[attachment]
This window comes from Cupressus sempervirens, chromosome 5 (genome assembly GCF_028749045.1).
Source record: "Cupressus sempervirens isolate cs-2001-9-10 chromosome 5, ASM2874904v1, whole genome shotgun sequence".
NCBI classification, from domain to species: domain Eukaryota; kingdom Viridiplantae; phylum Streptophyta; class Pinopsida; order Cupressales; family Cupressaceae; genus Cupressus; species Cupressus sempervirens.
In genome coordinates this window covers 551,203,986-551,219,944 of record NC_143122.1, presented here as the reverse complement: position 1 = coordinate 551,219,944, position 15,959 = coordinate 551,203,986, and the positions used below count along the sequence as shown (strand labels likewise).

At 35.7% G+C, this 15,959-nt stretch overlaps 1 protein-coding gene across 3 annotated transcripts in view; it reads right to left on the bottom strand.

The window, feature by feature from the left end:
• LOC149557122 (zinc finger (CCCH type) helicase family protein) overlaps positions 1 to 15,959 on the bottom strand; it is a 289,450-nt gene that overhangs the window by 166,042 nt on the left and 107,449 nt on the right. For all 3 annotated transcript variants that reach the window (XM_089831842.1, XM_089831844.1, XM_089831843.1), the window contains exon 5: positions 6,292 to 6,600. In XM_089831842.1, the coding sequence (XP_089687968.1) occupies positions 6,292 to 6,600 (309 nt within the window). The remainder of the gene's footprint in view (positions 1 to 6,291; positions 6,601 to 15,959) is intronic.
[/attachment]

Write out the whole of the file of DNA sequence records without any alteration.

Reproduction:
This window comes from Cupressus sempervirens, chromosome 5 (genome assembly GCF_028749045.1).
Source record: "Cupressus sempervirens isolate cs-2001-9-10 chromosome 5, ASM2874904v1, whole genome shotgun sequence".
NCBI classification, from domain to species: domain Eukaryota; kingdom Viridiplantae; phylum Streptophyta; class Pinopsida; order Cupressales; family Cupressaceae; genus Cupressus; species Cupressus sempervirens.
In genome coordinates this window covers 551,203,986-551,219,944 of record NC_143122.1, presented here as the reverse complement: position 1 = coordinate 551,219,944, position 15,959 = coordinate 551,203,986, and the positions used below count along the sequence as shown (strand labels likewise).

At 35.7% G+C, this 15,959-nt stretch overlaps 1 protein-coding gene across 3 annotated transcripts in view; it reads right to left on the bottom strand.

The window, feature by feature from the left end:
• LOC149557122 (zinc finger (CCCH type) helicase family protein) overlaps positions 1 to 15,959 on the bottom strand; it is a 289,450-nt gene that overhangs the window by 166,042 nt on the left and 107,449 nt on the right. For all 3 annotated transcript variants that reach the window (XM_089831842.1, XM_089831844.1, XM_089831843.1), the window contains exon 5: positions 6,292 to 6,600. In XM_089831842.1, the coding sequence (XP_089687968.1) occupies positions 6,292 to 6,600 (309 nt within the window). The remainder of the gene's footprint in view (positions 1 to 6,291; positions 6,601 to 15,959) is intronic.